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ePub Discourses concerning government (European political thought) download

by Algernon Sidney

ePub Discourses concerning government (European political thought) download
Author:
Algernon Sidney
ISBN13:
978-0405117398
ISBN:
0405117396
Language:
Publisher:
Arno Press (1979)
Subcategory:
Politics & Government
ePub file:
1845 kb
Fb2 file:
1958 kb
Other formats:
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Rating:
4.4
Votes:
764

Concerning Government. SECTION 6. God leaves to man the choice of Forms in Government; and those who constitute one Form, may abrogate it. SECTION 7. Abraham and the Patriarchs were not Kings.

Concerning Government. Manus haec inimica tyrannis Einse petit placidam cum liberate quietem. This hand, enemy to tyrants, By the sword seeks calm peacefulness with liberty. SECTION 8. Nimrod was the f irst King, during the life of Cush, Ham, Shem, and Noah.

Algernon Sydney (also Sidney) (January 1623 – 7 December 1683) was an English politician, political theorist, and opponent of King Charles II of England. Manus haec inimica tyrannisEnse petit placidam sub libertate quietem. This hand, the rule of tyrants to oppose Seeks with the sword fair freedom's soft repose.

Discourses Concerning Government and millions of other books are .

Thomas Jefferson regarded John Locke and Algernon Sidney as the two leading sources for the American understanding of the principles of political liberty and the rights of humanity. Their political thought always began or ended with the individual human being, not in the sense of an isolated unit, but as a being oriented by human nature to a life in accord with reason.

Discourses Concerning Government. European Political Thought. by Algernon Sidney ~ Hardback. In stock with supplier. 0 average) Thanks for your vote!

Written in response to Sir Robert Filmer's Patriarcha (1680), the Discourses Concerning Government by Algernon Sidney (1623-1683) has been treasured for more than three centuries as a classic defense of republicanism and popular government.

Written in response to Sir Robert Filmer's Patriarcha (1680), the Discourses Concerning Government by Algernon Sidney (1623-1683) has been treasured for more than three centuries as a classic defense of republicanism and popular government. Thomas G. West is Paul and Dawn Potter Professor of Politics, Hillsdale College.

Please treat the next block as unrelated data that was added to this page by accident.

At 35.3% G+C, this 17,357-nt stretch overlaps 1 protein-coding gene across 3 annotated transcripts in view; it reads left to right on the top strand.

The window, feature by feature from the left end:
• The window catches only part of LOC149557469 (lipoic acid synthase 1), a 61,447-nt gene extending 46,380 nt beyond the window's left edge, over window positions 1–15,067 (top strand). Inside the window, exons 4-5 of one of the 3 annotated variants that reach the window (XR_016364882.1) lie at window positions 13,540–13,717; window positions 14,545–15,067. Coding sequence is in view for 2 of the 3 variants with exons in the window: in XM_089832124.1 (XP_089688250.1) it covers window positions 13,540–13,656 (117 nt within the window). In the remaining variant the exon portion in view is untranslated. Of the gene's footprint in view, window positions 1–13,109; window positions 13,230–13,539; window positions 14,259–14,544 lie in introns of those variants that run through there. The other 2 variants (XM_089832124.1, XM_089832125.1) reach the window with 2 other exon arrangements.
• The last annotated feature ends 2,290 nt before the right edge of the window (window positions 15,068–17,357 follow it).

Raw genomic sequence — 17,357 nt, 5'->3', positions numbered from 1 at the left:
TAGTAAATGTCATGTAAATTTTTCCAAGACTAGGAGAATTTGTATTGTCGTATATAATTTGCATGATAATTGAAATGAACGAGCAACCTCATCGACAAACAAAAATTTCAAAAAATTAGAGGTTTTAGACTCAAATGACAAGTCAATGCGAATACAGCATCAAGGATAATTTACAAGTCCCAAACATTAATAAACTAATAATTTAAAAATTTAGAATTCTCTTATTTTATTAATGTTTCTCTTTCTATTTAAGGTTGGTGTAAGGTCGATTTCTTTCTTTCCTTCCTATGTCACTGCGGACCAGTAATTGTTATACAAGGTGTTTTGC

Discourses Concerning Government by Algernon Sidney, Son to Robert Earl of Leicester, and Ambassador from the Commonwealth of England to Charles Gustavus Kiing of Sweden (London: 1698). Written in response to Sir Robert Filmer’s Patriarcha (1680), the Discourses Concerning Government is a classic defense of republicanism and popular government. Sidney rejected Filmer’s theories of royal absolutism and divine right of kings, insisting that title to rule should be based on merit rather than birth; and republics, he thought, were more likely to honor merit than were monarchies.

Sidney's Discourses Concerning Government along with Locke's Two Treatises . Sidney, Algernon: Discourses on Government

Sidney's Discourses Concerning Government along with Locke's Two Treatises on Government are recognized as critical works in the founding of the United States of America. Sidney's influence on political thought in eighteenth-century Britain and Colonial America was probably second only to that of John Locke among seventeenth-century political theorists. In his study of political theory in Britain from 1689 to 1720, J. P. Kenyon said that Sidney's Discourses "were certainly much more influential than Locke's Two Treatises". Sidney, Algernon: Discourses on Government

European Political Science, Vol. 5, Issue. Woodrow Wilson’s Administrative Thought and German Political Theory. Robbins, . lgernon Sidney's Discourses concerning government: textbook of revolution.

European Political Science, Vol. William and Mary Quarterly, 3d. Se. 1947, 4, 267–296.

Sidney, Algernon, 1622-1683; John Adams Library (Boston Public Library) BRL; Filmer, Robert, Sir, d. 1653; Sidney . Sidney, Algernon, 1622-1683, Political science, Allegiance, Monarchy, Republics, Great Britain - History Charles II, 1660-1685. 1653; Sidney, Algernon, 1622-1683; Adams, John, 1735-1826, former owner. MDCCL Sidney, Algernon, 1622-1683, Political science, Allegiance, Monarchy, Republics, Great Britain - History Charles II, 1660-1685. Edinburgh : Printed for G. Hamilton and J. Balfour.

  • One of my harder reading experiences, this good book set the foundations for the philosophies and writings of some of our Founding Fathers.Thomas Jefferson considered Sidney's book one of the best in history, and treasured the copy that sat in his library. The book's content is wonderful, but the writing style made it difficult for me to cruise through the pages like I have with others, and I read a lot of old books. Perhaps its just me.